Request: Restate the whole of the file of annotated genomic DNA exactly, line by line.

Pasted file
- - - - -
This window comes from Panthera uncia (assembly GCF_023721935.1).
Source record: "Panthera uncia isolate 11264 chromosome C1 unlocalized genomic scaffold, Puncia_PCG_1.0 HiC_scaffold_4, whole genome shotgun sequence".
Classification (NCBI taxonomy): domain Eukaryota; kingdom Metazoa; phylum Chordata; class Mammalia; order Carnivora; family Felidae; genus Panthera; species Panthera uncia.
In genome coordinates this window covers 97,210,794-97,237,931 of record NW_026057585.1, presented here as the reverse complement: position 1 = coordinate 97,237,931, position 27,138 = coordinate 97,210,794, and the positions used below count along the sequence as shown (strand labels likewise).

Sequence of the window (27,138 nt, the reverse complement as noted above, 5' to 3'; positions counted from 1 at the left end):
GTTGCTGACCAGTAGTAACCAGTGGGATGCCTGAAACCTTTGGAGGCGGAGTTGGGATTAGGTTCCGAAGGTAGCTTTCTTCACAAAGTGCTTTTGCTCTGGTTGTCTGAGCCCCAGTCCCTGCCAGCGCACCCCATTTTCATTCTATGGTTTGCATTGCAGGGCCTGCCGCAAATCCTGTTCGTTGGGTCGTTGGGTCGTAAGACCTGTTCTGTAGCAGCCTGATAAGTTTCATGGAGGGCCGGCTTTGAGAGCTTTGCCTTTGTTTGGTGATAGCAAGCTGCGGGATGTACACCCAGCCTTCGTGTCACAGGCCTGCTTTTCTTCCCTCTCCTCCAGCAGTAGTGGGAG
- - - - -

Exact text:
This window comes from Panthera uncia (assembly GCF_023721935.1).
Source record: "Panthera uncia isolate 11264 chromosome C1 unlocalized genomic scaffold, Puncia_PCG_1.0 HiC_scaffold_4, whole genome shotgun sequence".
Classification (NCBI taxonomy): domain Eukaryota; kingdom Metazoa; phylum Chordata; class Mammalia; order Carnivora; family Felidae; genus Panthera; species Panthera uncia.
In genome coordinates this window covers 97,210,794-97,237,931 of record NW_026057585.1, presented here as the reverse complement: position 1 = coordinate 97,237,931, position 27,138 = coordinate 97,210,794, and the positions used below count along the sequence as shown (strand labels likewise).

Sequence of the window (27,138 nt, the reverse complement as noted above, 5' to 3'; positions counted from 1 at the left end):
GTTGCTGACCAGTAGTAACCAGTGGGATGCCTGAAACCTTTGGAGGCGGAGTTGGGATTAGGTTCCGAAGGTAGCTTTCTTCACAAAGTGCTTTTGCTCTGGTTGTCTGAGCCCCAGTCCCTGCCAGCGCACCCCATTTTCATTCTATGGTTTGCATTGCAGGGCCTGCCGCAAATCCTGTTCGTTGGGTCGTTGGGTCGTAAGACCTGTTCTGTAGCAGCCTGATAAGTTTCATGGAGGGCCGGCTTTGAGAGCTTTGCCTTTGTTTGGTGATAGCAAGCTGCGGGATGTACACCCAGCCTTCGTGTCACAGGCCTGCTTTTCTTCCCTCTCCTCCAGCAGTAGTGGGAG